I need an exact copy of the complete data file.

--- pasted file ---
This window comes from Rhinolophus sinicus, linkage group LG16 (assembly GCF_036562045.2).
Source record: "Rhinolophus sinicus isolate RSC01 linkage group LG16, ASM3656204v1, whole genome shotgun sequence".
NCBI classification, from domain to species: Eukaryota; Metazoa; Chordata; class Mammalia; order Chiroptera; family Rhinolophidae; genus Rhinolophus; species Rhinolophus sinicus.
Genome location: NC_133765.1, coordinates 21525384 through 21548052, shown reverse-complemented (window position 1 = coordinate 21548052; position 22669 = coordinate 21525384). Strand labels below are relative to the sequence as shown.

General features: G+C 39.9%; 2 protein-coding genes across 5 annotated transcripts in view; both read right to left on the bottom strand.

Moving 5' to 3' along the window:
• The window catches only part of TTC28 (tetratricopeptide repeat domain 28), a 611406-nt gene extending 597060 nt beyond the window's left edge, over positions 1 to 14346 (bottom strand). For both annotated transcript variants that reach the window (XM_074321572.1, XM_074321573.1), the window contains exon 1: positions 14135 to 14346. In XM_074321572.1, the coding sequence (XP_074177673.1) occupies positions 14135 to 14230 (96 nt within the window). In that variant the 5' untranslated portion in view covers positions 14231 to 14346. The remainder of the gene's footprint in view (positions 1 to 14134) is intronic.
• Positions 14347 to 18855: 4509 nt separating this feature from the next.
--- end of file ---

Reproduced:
This window comes from Rhinolophus sinicus, linkage group LG16 (assembly GCF_036562045.2).
Source record: "Rhinolophus sinicus isolate RSC01 linkage group LG16, ASM3656204v1, whole genome shotgun sequence".
NCBI classification, from domain to species: Eukaryota; Metazoa; Chordata; class Mammalia; order Chiroptera; family Rhinolophidae; genus Rhinolophus; species Rhinolophus sinicus.
Genome location: NC_133765.1, coordinates 21525384 through 21548052, shown reverse-complemented (window position 1 = coordinate 21548052; position 22669 = coordinate 21525384). Strand labels below are relative to the sequence as shown.

General features: G+C 39.9%; 2 protein-coding genes across 5 annotated transcripts in view; both read right to left on the bottom strand.

Moving 5' to 3' along the window:
• The window catches only part of TTC28 (tetratricopeptide repeat domain 28), a 611406-nt gene extending 597060 nt beyond the window's left edge, over positions 1 to 14346 (bottom strand). For both annotated transcript variants that reach the window (XM_074321572.1, XM_074321573.1), the window contains exon 1: positions 14135 to 14346. In XM_074321572.1, the coding sequence (XP_074177673.1) occupies positions 14135 to 14230 (96 nt within the window). In that variant the 5' untranslated portion in view covers positions 14231 to 14346. The remainder of the gene's footprint in view (positions 1 to 14134) is intronic.
• Positions 14347 to 18855: 4509 nt separating this feature from the next.